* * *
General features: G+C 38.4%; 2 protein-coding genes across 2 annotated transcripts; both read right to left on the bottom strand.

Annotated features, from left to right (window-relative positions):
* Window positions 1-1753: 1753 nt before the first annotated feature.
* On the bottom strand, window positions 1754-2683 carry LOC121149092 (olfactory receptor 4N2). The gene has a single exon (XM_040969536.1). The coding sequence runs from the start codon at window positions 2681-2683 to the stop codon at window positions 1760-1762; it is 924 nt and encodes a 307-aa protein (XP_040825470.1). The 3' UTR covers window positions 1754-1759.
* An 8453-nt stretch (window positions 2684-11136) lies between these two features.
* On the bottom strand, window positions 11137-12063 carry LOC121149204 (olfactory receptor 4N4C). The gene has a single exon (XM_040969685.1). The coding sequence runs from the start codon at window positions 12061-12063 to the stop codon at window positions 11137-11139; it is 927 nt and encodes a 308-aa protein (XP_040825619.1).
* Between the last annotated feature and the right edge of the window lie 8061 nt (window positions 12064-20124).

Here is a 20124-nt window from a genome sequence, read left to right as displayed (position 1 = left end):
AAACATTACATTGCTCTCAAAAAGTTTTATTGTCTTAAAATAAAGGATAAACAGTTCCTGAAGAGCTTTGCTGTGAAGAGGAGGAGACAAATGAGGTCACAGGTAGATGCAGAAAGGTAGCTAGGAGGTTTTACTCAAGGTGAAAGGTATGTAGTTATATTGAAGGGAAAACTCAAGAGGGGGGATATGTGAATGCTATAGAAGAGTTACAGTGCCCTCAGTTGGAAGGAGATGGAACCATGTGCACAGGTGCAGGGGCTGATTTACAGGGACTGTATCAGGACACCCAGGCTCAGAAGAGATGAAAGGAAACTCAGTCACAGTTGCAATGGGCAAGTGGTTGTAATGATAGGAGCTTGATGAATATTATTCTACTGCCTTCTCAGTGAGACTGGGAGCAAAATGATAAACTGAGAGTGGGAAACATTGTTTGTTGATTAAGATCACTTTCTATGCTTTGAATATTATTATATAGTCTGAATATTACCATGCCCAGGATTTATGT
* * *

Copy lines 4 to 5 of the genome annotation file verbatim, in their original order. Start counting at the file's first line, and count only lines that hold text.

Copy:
* On the bottom strand, window positions 1754-2683 carry LOC121149092 (olfactory receptor 4N2). The gene has a single exon (XM_040969536.1). The coding sequence runs from the start codon at window positions 2681-2683 to the stop codon at window positions 1760-1762; it is 924 nt and encodes a 307-aa protein (XP_040825470.1). The 3' UTR covers window positions 1754-1759.
* An 8453-nt stretch (window positions 2684-11136) lies between these two features.